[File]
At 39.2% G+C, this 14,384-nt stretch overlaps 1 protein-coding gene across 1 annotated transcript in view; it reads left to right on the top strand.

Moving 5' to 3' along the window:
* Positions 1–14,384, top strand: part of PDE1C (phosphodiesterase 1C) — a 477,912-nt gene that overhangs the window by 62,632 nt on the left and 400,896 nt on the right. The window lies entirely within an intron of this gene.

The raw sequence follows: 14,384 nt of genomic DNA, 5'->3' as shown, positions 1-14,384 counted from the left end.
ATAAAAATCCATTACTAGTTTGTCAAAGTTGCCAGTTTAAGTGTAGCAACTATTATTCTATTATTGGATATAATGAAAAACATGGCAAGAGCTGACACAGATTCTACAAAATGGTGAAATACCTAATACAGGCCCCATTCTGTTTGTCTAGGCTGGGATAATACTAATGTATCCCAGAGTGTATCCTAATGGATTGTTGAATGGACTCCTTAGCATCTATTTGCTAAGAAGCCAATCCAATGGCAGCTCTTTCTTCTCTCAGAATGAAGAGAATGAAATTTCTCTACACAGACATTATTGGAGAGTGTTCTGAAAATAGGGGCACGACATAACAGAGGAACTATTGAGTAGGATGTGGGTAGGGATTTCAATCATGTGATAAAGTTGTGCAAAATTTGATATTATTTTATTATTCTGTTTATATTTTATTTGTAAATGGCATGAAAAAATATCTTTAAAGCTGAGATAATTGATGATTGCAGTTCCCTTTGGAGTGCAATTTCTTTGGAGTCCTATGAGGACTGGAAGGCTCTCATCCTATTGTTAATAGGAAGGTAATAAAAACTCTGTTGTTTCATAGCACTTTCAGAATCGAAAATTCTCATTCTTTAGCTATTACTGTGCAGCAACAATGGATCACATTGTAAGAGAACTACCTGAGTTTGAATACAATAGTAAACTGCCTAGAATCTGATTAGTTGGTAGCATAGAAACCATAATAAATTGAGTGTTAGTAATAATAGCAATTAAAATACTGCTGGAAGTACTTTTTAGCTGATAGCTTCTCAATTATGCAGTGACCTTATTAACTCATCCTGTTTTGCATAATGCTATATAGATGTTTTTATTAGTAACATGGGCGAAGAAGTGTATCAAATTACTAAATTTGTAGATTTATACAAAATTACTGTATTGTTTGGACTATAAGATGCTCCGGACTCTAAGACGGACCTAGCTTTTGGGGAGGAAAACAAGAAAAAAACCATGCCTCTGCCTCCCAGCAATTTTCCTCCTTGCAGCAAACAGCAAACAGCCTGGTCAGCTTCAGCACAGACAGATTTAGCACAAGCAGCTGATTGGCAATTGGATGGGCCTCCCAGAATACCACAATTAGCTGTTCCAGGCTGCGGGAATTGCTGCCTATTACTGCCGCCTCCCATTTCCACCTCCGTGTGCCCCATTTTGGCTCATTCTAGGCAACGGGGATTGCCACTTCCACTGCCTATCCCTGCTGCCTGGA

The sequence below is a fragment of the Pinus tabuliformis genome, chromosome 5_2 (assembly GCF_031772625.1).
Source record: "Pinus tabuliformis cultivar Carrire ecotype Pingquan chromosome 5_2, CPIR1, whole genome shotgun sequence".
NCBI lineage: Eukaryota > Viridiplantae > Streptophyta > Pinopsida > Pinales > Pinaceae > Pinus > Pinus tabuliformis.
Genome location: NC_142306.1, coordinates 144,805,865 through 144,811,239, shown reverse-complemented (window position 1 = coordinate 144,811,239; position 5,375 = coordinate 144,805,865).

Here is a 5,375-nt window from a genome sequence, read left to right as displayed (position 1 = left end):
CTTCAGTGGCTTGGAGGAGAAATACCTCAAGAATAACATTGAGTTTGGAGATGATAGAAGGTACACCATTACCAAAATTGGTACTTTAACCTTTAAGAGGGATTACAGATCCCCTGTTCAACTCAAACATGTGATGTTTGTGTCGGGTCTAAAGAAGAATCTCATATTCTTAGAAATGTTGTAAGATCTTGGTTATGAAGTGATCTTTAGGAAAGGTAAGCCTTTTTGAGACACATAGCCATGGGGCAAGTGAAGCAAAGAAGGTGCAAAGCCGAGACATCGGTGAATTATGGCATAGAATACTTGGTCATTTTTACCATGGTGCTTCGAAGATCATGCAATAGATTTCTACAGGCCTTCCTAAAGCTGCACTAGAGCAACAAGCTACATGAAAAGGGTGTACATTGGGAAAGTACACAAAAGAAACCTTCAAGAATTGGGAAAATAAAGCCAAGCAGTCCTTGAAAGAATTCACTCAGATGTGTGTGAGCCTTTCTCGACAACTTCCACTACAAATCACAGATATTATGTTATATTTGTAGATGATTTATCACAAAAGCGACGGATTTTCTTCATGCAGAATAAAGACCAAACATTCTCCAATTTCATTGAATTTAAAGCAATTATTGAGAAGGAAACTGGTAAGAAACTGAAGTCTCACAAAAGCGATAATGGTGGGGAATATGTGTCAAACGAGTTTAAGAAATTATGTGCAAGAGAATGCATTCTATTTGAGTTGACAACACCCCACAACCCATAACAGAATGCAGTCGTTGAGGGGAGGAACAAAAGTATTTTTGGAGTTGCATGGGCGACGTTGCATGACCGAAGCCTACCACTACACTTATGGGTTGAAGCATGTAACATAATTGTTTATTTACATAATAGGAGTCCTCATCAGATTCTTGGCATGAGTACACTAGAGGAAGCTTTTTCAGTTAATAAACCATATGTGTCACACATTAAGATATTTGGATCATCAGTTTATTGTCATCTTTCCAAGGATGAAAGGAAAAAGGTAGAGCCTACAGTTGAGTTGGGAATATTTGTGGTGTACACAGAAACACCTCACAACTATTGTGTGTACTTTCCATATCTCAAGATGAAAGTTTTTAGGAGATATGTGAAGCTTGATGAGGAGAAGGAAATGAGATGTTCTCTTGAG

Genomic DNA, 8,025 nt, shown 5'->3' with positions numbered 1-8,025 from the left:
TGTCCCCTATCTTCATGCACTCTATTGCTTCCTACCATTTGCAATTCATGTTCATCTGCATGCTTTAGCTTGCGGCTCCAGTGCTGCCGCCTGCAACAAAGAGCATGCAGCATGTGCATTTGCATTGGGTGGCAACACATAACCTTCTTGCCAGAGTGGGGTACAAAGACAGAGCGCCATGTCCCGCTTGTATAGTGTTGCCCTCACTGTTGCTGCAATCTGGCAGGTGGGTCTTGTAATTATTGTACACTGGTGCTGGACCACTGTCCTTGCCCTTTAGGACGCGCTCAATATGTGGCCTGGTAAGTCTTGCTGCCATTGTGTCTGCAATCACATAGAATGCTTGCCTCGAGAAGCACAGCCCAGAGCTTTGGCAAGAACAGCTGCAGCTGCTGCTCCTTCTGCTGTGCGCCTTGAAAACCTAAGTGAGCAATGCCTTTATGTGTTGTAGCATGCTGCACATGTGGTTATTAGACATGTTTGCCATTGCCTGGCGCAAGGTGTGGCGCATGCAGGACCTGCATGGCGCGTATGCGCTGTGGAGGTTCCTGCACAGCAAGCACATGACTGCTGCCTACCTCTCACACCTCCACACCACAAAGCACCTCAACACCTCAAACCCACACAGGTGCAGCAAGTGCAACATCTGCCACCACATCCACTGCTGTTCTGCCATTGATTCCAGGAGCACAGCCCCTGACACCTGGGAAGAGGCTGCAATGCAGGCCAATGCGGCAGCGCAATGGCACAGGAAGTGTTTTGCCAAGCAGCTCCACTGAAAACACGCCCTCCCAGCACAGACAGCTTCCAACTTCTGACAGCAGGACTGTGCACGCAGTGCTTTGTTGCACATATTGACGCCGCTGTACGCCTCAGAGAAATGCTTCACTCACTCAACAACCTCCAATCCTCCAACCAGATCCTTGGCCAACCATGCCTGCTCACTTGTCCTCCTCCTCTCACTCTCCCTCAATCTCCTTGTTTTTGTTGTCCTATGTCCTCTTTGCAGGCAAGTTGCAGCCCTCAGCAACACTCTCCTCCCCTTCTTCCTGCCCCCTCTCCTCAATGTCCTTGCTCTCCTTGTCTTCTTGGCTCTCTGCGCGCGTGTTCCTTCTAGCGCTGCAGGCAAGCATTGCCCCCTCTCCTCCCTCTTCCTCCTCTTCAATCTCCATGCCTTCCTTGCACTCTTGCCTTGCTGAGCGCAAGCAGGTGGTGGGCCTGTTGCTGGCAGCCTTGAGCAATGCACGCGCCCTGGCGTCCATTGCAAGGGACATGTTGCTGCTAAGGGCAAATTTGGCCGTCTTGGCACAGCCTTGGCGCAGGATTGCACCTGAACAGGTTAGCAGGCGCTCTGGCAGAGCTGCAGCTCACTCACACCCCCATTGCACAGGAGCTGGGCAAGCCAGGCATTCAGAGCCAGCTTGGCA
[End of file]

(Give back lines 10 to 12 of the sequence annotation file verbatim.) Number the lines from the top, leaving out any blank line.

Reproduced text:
Here is a 5,375-nt window from a genome sequence, read left to right as displayed (position 1 = left end):
CTTCAGTGGCTTGGAGGAGAAATACCTCAAGAATAACATTGAGTTTGGAGATGATAGAAGGTACACCATTACCAAAATTGGTACTTTAACCTTTAAGAGGGATTACAGATCCCCTGTTCAACTCAAACATGTGATGTTTGTGTCGGGTCTAAAGAAGAATCTCATATTCTTAGAAATGTTGTAAGATCTTGGTTATGAAGTGATCTTTAGGAAAGGTAAGCCTTTTTGAGACACATAGCCATGGGGCAAGTGAAGCAAAGAAGGTGCAAAGCCGAGACATCGGTGAATTATGGCATAGAATACTTGGTCATTTTTACCATGGTGCTTCGAAGATCATGCAATAGATTTCTACAGGCCTTCCTAAAGCTGCACTAGAGCAACAAGCTACATGAAAAGGGTGTACATTGGGAAAGTACACAAAAGAAACCTTCAAGAATTGGGAAAATAAAGCCAAGCAGTCCTTGAAAGAATTCACTCAGATGTGTGTGAGCCTTTCTCGACAACTTCCACTACAAATCACAGATATTATGTTATATTTGTAGATGATTTATCACAAAAGCGACGGATTTTCTTCATGCAGAATAAAGACCAAACATTCTCCAATTTCATTGAATTTAAAGCAATTATTGAGAAGGAAACTGGTAAGAAACTGAAGTCTCACAAAAGCGATAATGGTGGGGAATATGTGTCAAACGAGTTTAAGAAATTATGTGCAAGAGAATGCATTCTATTTGAGTTGACAACACCCCACAACCCATAACAGAATGCAGTCGTTGAGGGGAGGAACAAAAGTATTTTTGGAGTTGCATGGGCGACGTTGCATGACCGAAGCCTACCACTACACTTATGGGTTGAAGCATGTAACATAATTGTTTATTTACATAATAGGAGTCCTCATCAGATTCTTGGCATGAGTACACTAGAGGAAGCTTTTTCAGTTAATAAACCATATGTGTCACACATTAAGATATTTGGATCATCAGTTTATTGTCATCTTTCCAAGGATGAAAGGAAAAAGGTAGAGCCTACAGTTGAGTTGGGAATATTTGTGGTGTACACAGAAACACCTCACAACTATTGTGTGTACTTTCCATATCTCAAGATGAAAGTTTTTAGGAGATATGTGAAGCTTGATGAGGAGAAGGAAATGAGATGTTCTCTTGAG

Genomic DNA, 8,025 nt, shown 5'->3' with positions numbered 1-8,025 from the left: